Shyam Saran
2015 Telstra Distinguished International Fellow
David Ignatius
2016 Telstra Distinguished International Fellow
Jake Sullivan
2017 Telstra Distinguished International Fellow

Latest publications

Trump's domestic standing and US foreign policy

This week in Washington brought another instalment for the many hooked on the who-did-what-and-when investigations into the links between Russia and Donald Trump's presidential campaign and now White House. Attorney General Jeff Sessions' appearance in front of the Senate Intelligence Committee generated plenty of headlines, even though he didn't appear to reveal - or admit to - anything new.

For many in the US, and particularly in Washington, every development in this saga-on-many-fronts is worth poring over, poking and probing. But what about the rest of the us? Do we need to keep track of every turn? Probably not. However, a visiting American did give a Sydney audience pause for thought last night when discussing how domestic politics affects a president's behaviour on the world stage.

Jake Sullivan is the 2017 Lowy Institute Telstra Distinguished Fellow. He was a senior foreign policy adviser to Hillary Clinton's 2016 election campaign, having ‘quietly catapulted through the ranks of the Democratic foreign policy establishment’, as Vox magazine put it. On Tuesday night, Sullivan delivered the 2017 Owen Harries Lecture that focused on five key aspects of US foreign policy in the Asia Pacific. However, noting that 'Trump’s domestic standing will have at least some impact on his decision-making abroad', Sullivan also spoke about the 'the looming issue of what will happen to Trump’s political fortunes back at home'. He gave those of us outside the Beltway this handy list of what to keep an eye on:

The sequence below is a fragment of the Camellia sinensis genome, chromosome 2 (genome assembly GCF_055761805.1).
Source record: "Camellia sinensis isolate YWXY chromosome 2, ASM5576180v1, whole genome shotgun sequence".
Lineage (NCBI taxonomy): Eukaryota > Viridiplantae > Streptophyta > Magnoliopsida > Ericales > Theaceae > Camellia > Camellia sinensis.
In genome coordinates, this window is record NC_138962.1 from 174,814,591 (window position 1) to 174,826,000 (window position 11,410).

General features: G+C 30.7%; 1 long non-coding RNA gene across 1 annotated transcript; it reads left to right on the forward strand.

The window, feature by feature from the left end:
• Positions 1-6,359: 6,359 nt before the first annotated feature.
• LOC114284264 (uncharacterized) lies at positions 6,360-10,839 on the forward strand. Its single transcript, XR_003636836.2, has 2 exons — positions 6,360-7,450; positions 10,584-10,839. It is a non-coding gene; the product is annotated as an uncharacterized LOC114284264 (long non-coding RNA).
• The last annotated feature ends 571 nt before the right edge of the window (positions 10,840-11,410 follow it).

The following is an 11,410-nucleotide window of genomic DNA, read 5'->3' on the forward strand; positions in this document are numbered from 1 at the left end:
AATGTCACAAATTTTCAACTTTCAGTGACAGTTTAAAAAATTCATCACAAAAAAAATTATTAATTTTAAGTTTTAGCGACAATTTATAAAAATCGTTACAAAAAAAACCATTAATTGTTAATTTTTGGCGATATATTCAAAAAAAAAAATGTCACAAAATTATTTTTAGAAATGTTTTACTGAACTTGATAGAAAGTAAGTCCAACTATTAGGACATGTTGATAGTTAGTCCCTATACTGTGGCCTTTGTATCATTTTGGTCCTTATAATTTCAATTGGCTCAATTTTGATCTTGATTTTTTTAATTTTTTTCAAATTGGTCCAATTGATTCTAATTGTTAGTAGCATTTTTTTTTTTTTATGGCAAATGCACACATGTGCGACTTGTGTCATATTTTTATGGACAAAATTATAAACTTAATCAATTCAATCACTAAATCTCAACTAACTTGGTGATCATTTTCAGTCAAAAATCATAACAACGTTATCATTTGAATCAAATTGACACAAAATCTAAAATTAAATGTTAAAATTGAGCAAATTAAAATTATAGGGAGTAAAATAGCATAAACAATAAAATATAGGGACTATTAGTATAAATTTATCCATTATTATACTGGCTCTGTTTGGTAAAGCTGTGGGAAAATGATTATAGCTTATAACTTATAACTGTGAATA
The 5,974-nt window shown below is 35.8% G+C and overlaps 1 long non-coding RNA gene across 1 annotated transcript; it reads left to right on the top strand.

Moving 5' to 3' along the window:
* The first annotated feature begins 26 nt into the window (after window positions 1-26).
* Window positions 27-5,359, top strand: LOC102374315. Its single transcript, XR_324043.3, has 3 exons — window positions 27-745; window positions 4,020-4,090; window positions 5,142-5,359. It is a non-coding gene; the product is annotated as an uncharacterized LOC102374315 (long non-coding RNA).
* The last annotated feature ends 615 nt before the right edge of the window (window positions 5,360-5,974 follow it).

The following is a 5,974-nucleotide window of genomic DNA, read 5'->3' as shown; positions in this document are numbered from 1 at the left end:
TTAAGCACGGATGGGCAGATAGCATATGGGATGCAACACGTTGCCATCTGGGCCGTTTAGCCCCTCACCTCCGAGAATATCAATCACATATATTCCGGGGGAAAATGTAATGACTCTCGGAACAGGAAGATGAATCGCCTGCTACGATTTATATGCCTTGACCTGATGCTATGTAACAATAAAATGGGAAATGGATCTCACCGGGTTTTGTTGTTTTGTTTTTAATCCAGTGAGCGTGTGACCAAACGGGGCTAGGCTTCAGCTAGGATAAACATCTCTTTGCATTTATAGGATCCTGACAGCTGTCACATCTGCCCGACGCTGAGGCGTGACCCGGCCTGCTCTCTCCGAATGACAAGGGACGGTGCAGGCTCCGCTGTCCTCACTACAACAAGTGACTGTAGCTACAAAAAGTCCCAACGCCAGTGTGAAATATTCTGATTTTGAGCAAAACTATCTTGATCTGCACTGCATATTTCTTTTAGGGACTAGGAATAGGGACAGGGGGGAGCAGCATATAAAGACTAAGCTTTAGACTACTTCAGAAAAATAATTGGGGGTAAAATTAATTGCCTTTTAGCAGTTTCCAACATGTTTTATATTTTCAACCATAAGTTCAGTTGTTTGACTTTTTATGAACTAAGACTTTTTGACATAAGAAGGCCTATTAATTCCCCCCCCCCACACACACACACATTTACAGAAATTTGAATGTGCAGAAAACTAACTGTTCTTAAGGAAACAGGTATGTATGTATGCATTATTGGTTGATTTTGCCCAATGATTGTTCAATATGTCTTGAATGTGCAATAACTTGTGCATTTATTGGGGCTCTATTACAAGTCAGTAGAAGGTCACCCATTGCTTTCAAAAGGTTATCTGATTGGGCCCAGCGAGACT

The key things to look at: What do the numbers look like in the run-up to the 2018 midterm elections? What kind of progress do the FBI and Congress make on their investigations into the Trump campaign’s ties to Russia? Where does the investigation into possible obstruction of justice end up? Do prominent Republicans break with the president in any kind of decisive way, on policy or otherwise?

If things break bad for Trump, you can expect at least two consequences for our policy toward the Asia-Pacific. First, he will be distracted, so he and his administration will be paying less attention. And since he has failed to staff up, the normal functioning of the U.S. government will be more anemic than usual. Second, he will be more prone to dramatic and potentially destabilizing moves, on both the economic and security fronts.

And by the way, the impact of domestic politics on foreign policy goes beyond whether Trump is up or down. We are facing the possibility of another debt ceiling crisis or government shutdown this year, and while I think neither is likely to happen, both are distinct possibilities. I was traveling in Asia with Secretary Clinton when the U.S. credit rating was downgraded during a previous debt ceiling debacle. So I know what kind of impact this can have. 

A full transcript of the speech is available here. Jake Sullivan will be speaking in Melbourne on Thursday night on American foreign policy in an age of populism, and will be in Canberra next Monday for an 'In Conversation' event with Lowy Institute Senior Fellow Sam Roggeveen.